Friday, April 2, 2010


Through this tumultuous year, the adoption, the move to San Jose, I've been wrestling with the idea of fate. Or maybe the idea of faith. Why things happen the way they do, if they happen for a reason and if, as the optimist drowning inside me still hopes, it's all for the best.

I'm always looking for signs, this year and every year. Not necessarily of God. I don't believe in the bearded man in the white robe, and though I'm sure Jesus was a wise and dynamic leader, all that rising from the dead stuff sounds, to this agnostic ear, like a ghost story. I do, however, in my Northern California way, believe in some kind of divine presence. Some force that unites us. And I believe that sometimes that force makes itself known.

When we were in the first stages of weighing the adoption question, Ben and I went to an informational meeting of the adoption agency we would eventually use. We arrived early and sat in the parking lot talking about this great big idea. I reclined my seat and watched the sky. We were under sodium lights, the windshield was none too clean and the sky was almost completely cloudy. There was just a tiny hole through which the black night was revealed. As I sat there and contemplated the specter of this new child, out of this bit of black streaked a bold, bright, shooting star. As we pondered this huge question, it seemed that we got a big yes.

Months later, Ben had a bit of a crisis of faith. Up until that point, I had been the strong advocate for a third child. Ben had been the voice of reason. And that night, again, he aired his fears. Could we handle another child when often it felt like we could barely handle the two we had. Was it right to bring a child of color into lily-white Marin. Should we really consider adopting a toddler, knowing all we did about attachment disorder. Did we want to risk fucking up this tremendously good thing that was our family.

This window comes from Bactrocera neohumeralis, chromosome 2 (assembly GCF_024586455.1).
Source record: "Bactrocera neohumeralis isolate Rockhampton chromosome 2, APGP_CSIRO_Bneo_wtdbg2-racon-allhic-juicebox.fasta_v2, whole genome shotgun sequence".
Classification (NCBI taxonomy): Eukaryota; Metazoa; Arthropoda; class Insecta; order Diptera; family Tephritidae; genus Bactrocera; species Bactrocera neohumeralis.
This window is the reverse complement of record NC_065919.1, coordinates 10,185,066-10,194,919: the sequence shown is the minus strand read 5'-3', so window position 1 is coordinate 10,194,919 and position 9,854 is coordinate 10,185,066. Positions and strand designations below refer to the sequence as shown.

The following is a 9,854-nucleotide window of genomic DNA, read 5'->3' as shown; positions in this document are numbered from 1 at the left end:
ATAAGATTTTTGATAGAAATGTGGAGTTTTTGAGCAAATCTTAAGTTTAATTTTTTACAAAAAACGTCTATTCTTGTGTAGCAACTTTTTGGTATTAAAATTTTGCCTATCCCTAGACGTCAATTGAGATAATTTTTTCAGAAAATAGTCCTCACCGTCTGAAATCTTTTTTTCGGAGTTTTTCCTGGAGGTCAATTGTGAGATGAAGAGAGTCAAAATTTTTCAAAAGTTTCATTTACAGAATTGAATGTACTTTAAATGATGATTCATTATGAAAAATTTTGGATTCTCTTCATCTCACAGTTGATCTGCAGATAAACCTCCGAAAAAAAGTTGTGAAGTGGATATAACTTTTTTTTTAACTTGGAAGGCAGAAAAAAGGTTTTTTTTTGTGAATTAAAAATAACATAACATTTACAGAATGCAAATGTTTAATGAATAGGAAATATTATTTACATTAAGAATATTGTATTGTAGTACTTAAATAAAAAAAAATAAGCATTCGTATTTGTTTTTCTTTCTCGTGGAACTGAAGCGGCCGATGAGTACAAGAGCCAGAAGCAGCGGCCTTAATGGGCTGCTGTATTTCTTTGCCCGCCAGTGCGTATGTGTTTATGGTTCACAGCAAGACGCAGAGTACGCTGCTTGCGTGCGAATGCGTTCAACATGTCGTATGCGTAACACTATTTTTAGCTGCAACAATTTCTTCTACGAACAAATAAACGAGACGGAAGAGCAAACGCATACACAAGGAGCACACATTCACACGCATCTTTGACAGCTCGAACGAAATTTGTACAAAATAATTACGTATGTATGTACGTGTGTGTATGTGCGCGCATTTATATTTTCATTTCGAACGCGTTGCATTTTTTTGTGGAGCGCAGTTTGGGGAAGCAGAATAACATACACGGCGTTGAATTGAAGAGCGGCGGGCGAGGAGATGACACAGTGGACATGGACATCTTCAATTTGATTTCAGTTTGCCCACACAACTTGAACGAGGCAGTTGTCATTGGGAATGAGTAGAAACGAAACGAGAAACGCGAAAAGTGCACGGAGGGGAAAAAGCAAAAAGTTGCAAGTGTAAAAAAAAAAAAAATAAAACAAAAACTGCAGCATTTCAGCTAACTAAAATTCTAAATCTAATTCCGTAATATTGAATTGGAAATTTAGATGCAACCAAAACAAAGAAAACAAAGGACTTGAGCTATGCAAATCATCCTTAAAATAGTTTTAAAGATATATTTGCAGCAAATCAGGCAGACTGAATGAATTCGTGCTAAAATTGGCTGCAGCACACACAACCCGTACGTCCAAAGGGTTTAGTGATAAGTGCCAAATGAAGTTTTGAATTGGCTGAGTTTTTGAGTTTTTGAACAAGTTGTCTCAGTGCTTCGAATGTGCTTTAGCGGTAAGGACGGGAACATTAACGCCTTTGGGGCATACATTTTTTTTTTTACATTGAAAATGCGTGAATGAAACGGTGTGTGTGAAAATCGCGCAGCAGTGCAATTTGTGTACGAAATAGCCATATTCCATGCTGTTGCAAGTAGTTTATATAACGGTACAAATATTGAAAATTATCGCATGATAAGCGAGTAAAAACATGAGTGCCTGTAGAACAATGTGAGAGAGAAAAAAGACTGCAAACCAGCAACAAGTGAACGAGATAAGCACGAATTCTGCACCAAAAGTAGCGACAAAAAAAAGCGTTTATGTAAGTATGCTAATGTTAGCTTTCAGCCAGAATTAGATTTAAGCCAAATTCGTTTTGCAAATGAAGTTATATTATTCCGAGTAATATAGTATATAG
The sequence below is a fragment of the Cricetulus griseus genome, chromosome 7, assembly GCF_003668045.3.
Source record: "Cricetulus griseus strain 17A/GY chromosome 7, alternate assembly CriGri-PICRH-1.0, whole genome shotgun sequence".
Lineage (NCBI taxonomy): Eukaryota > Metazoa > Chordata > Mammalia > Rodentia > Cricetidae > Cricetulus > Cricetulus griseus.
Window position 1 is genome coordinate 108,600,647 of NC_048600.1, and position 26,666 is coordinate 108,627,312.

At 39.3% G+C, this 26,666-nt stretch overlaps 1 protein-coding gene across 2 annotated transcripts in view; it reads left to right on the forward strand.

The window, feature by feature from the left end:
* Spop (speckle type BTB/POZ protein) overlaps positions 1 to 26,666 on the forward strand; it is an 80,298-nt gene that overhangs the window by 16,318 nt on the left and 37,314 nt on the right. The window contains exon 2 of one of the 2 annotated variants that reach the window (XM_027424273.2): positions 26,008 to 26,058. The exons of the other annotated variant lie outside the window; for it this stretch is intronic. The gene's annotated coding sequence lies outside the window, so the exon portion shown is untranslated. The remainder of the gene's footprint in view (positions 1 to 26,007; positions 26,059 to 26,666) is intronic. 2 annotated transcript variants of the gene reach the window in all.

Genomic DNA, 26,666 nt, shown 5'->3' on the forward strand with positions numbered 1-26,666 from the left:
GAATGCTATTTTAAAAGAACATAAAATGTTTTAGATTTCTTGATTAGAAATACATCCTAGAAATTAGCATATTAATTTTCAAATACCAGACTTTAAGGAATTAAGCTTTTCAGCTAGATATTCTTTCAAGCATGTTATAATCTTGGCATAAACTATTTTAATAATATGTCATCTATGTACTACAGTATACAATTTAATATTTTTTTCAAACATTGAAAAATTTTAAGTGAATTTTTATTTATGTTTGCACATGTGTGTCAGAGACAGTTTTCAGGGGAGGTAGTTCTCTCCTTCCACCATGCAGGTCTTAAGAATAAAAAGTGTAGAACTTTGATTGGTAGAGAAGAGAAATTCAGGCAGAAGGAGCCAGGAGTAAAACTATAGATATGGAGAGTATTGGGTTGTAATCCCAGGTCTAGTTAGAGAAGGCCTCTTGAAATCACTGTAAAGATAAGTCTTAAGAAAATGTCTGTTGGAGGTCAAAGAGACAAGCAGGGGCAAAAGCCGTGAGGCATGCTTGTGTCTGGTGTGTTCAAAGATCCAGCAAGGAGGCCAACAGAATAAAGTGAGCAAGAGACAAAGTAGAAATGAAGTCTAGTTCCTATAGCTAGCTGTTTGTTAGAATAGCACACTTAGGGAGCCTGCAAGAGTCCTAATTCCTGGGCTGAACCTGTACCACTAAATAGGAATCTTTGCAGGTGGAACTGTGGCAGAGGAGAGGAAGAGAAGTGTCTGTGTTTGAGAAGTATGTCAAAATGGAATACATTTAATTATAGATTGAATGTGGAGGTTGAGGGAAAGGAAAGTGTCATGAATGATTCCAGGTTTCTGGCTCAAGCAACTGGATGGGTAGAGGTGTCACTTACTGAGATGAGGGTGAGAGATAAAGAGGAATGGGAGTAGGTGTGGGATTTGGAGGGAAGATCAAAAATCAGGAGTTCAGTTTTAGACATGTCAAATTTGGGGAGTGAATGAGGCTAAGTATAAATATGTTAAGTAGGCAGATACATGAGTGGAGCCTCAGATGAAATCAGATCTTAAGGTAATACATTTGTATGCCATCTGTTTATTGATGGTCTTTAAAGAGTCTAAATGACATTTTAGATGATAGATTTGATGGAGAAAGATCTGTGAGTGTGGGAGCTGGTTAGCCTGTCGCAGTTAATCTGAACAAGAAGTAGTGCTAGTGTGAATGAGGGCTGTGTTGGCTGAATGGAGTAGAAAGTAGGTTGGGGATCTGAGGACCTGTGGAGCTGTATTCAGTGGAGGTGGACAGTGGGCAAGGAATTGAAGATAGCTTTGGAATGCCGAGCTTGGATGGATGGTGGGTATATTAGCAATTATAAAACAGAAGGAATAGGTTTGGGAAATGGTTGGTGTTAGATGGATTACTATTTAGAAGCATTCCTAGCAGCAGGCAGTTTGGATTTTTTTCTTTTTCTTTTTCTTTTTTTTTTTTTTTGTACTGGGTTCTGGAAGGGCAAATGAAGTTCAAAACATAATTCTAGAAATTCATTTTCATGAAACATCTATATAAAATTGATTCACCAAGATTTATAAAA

This time, instead of trying to argue him out of it, I had a moment of zen. I said I thought we would get the child we were supposed to get, if we were supposed to get one. That if it wasn't meant to be, we'd know it.

A few minutes later, I turned on the radio. Immediately, the clipped voice of the BBC announced that the world food shortage was beginning to affect Ethiopia. That millions of orphans were facing the possibility of famine. Up to that point in the adoption process, I'd never heard about Ethiopia in the news. My earlier calm was shattered. The weeping started like flipping a switch. I told Ben I felt like our kid was tapping us on the shoulder.

While we were waiting for our referral of a child, the four of us talked a lot about who this kid (we assumed a boy) might be and what he might have been through. We often wondered what he might be doing at any particular moment. One night we all held hands, closed our eyes and pictured him. Then we reported to each other what we had seen.

Lana saw a little boy who was upset because he didn't have any toys. Mae also pictured a sad little creature. We'd been talking about how he might not have enough to eat, how he might not have a mom, so it made sense that this was how the girls interpreted it. Ben saw a boy with a fuzzy Afro against a white background. He was peaceful.

I saw a baby. He was maybe nine months old. He was wrapped in a blanket and held in a woman's arms. He was beautiful and clearly a strong spirit. He didn't seem sad or scared. Just watchful.

When I think of that vision now, it seems exactly like Mihiretu. It seems like I could see him. That maybe Ben and the girls saw him, too.

Looking back on all of those flashes of clarity, of feeling touched by him, by Mihiretu in particular, is comforting. It seems like maybe there was something larger at work. Larger than Ben, larger than me. That this adoption, which before we brought Mihiretu home, anyway, sometimes seemed like such a weird idea, is more than an outgrowth of my will. That Mihiretu is meant to be with us as much as those girls that grew in my belly, that I knew from the instant of conception. With each day that passes, I'm more sure of that.

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